"This exotic insect is of great concern in our state due to its propensity for significant feeding damage to a number of fruit crops, trees, shrubs, and perennials. Winter moth has a broad host range, including apples, blueberries and a wide range of ornamentals.
At this time of year the larvae have moved from within the expanding buds and leaves and are now openly feeding on the foliage. Young larvae feed in and cause severe damage to developing buds on host plants, while older larvae become free feeders on plant foliage, which may cause complete defoliation.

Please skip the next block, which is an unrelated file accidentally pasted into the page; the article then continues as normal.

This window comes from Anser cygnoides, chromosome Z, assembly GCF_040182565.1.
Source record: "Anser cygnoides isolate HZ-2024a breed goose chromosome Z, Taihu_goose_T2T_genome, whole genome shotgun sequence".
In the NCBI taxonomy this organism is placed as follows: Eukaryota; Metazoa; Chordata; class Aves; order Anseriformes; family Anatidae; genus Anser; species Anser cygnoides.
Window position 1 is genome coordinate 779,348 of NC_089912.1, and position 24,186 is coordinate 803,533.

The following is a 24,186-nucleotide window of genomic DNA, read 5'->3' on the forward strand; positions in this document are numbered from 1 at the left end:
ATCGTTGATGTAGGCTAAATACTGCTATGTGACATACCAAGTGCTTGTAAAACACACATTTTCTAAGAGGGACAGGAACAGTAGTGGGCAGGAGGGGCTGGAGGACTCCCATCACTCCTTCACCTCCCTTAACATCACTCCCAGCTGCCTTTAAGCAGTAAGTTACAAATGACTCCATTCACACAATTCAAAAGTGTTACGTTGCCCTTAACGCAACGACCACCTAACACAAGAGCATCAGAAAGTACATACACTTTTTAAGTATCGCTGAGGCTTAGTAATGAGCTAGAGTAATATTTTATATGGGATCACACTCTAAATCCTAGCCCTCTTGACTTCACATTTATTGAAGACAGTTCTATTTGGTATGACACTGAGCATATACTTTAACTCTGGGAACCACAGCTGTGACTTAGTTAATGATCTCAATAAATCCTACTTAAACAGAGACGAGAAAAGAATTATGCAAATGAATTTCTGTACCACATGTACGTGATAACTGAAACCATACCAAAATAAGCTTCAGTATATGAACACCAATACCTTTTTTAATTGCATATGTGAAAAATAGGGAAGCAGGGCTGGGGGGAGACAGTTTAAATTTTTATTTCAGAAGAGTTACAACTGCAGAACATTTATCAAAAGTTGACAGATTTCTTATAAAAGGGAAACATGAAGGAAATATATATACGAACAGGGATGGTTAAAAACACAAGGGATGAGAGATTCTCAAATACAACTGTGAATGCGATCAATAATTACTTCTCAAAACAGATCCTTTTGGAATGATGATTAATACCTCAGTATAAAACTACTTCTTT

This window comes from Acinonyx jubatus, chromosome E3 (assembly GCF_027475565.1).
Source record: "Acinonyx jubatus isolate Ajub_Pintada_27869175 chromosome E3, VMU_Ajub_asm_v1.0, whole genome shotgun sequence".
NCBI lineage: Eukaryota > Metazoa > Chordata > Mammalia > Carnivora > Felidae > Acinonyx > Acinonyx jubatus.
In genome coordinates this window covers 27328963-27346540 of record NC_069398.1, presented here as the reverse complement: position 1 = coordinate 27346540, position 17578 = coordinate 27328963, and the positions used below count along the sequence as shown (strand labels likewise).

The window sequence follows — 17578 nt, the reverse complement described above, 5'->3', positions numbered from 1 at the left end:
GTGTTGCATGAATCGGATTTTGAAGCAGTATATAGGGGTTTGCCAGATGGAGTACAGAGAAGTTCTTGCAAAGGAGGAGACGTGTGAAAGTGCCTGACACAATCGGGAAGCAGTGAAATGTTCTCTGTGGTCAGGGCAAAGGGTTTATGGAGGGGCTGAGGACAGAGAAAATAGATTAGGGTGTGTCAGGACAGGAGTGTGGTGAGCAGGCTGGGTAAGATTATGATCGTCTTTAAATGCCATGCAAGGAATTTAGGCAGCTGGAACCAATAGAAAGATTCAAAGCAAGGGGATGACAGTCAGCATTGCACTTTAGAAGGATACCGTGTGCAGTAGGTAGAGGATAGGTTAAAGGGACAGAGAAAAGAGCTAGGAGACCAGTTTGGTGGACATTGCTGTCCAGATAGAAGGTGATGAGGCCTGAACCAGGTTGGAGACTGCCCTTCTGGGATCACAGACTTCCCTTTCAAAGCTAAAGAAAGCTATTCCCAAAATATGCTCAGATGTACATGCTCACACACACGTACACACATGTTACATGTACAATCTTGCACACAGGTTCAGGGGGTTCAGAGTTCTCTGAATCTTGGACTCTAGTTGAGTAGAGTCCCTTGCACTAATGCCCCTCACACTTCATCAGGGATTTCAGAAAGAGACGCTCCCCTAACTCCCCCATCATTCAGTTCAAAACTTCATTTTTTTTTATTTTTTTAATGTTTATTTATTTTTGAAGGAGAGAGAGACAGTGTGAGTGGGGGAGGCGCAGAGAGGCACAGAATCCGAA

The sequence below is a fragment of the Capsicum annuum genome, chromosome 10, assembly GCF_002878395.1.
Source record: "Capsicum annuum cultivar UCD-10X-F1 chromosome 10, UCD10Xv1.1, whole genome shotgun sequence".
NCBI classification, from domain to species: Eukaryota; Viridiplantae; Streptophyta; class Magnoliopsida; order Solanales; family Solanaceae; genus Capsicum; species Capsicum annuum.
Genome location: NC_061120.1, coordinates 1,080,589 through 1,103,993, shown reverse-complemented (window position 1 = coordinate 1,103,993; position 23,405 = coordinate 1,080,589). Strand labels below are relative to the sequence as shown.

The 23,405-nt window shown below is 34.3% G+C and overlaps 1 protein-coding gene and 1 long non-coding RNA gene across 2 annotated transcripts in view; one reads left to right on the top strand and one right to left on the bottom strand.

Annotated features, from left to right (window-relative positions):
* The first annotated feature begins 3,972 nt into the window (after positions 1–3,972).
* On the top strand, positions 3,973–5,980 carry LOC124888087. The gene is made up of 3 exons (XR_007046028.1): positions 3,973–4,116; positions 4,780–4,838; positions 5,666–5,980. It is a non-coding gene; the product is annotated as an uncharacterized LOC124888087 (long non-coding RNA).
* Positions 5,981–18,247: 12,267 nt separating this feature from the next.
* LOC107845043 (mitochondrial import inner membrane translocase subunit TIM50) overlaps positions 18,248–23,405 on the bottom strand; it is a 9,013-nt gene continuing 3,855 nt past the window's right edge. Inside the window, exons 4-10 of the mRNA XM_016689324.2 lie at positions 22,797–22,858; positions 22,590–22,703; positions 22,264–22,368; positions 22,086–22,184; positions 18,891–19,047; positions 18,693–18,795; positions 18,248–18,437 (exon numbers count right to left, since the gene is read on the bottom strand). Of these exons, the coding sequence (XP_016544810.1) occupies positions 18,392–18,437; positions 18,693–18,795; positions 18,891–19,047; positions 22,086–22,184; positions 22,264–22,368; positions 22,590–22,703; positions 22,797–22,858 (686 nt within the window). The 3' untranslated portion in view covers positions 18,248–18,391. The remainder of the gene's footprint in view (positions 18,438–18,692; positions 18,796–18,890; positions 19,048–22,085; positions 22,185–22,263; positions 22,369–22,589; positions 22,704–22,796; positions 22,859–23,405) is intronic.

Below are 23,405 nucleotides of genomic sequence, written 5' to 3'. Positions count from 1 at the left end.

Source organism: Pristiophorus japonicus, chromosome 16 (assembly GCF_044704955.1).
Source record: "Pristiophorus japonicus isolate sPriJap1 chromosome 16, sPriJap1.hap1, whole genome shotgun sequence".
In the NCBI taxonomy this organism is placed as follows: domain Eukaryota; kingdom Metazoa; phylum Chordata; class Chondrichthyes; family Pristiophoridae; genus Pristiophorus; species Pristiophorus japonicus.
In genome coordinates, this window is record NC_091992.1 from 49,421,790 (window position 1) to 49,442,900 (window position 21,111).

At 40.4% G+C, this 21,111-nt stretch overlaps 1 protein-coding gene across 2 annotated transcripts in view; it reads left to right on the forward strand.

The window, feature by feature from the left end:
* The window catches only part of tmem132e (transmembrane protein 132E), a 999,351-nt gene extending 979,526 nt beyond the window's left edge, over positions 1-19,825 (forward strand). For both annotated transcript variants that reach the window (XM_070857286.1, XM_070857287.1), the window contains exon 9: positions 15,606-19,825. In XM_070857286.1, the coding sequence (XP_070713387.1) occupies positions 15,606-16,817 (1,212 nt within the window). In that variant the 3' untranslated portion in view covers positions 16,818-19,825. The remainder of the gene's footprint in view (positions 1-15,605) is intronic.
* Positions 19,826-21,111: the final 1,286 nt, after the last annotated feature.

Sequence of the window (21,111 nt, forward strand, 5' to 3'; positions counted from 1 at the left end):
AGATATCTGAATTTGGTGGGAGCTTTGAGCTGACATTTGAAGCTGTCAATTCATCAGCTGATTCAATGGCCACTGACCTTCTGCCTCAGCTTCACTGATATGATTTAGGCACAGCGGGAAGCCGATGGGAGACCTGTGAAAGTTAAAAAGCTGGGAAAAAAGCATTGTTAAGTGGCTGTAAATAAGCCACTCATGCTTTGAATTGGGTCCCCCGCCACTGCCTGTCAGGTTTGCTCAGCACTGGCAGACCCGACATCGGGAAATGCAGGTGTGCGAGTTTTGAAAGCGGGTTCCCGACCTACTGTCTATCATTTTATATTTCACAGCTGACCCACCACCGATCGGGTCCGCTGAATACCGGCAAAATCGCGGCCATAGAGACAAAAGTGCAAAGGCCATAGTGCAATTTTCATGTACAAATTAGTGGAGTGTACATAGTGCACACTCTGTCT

Larvae are pale green caterpillars with a white stripe running down each side of the body. They have 2 pairs of prolegs, which are located at the back end of their body. They grow to a length of about 1 inch. Larvae are expected to be feeding on foliage within the next 2-3 weeks.The larvae will continue to feed until pupation, which will occur in late May or early June."
Please see the following sites for fact sheets, pictures and control information on winter moth:Donna Ellis or call 860-486-6448 if you suspect you have this pest.